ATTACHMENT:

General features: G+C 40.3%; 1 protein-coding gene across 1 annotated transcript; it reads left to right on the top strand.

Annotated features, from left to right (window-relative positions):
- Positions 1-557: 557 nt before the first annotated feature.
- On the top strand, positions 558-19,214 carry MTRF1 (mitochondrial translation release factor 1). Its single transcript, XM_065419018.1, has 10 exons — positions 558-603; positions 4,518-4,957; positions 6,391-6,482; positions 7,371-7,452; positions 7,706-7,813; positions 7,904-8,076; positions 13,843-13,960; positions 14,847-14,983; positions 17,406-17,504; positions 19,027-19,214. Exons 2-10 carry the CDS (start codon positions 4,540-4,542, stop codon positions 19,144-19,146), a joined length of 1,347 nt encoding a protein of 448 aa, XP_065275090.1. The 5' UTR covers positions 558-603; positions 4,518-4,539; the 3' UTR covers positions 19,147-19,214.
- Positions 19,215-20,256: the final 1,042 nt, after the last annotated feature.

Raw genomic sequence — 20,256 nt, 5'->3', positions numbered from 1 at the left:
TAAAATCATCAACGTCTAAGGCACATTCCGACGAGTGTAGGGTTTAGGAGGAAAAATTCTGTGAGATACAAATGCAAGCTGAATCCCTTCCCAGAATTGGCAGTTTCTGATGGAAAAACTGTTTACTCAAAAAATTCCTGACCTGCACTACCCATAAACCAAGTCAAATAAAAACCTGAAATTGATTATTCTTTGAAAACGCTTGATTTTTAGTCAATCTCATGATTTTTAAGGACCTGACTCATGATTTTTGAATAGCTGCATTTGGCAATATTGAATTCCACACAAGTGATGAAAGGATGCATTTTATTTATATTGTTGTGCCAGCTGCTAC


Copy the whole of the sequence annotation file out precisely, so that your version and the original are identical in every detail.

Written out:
General features: G+C 40.3%; 1 protein-coding gene across 1 annotated transcript; it reads left to right on the top strand.

Annotated features, from left to right (window-relative positions):
- Positions 1-557: 557 nt before the first annotated feature.
- On the top strand, positions 558-19,214 carry MTRF1 (mitochondrial translation release factor 1). Its single transcript, XM_065419018.1, has 10 exons — positions 558-603; positions 4,518-4,957; positions 6,391-6,482; positions 7,371-7,452; positions 7,706-7,813; positions 7,904-8,076; positions 13,843-13,960; positions 14,847-14,983; positions 17,406-17,504; positions 19,027-19,214. Exons 2-10 carry the CDS (start codon positions 4,540-4,542, stop codon positions 19,144-19,146), a joined length of 1,347 nt encoding a protein of 448 aa, XP_065275090.1. The 5' UTR covers positions 558-603; positions 4,518-4,539; the 3' UTR covers positions 19,147-19,214.
- Positions 19,215-20,256: the final 1,042 nt, after the last annotated feature.

Raw genomic sequence — 20,256 nt, 5'->3', positions numbered from 1 at the left:
TAAAATCATCAACGTCTAAGGCACATTCCGACGAGTGTAGGGTTTAGGAGGAAAAATTCTGTGAGATACAAATGCAAGCTGAATCCCTTCCCAGAATTGGCAGTTTCTGATGGAAAAACTGTTTACTCAAAAAATTCCTGACCTGCACTACCCATAAACCAAGTCAAATAAAAACCTGAAATTGATTATTCTTTGAAAACGCTTGATTTTTAGTCAATCTCATGATTTTTAAGGACCTGACTCATGATTTTTGAATAGCTGCATTTGGCAATATTGAATTCCACACAAGTGATGAAAGGATGCATTTTATTTATATTGTTGTGCCAGCTGCTAC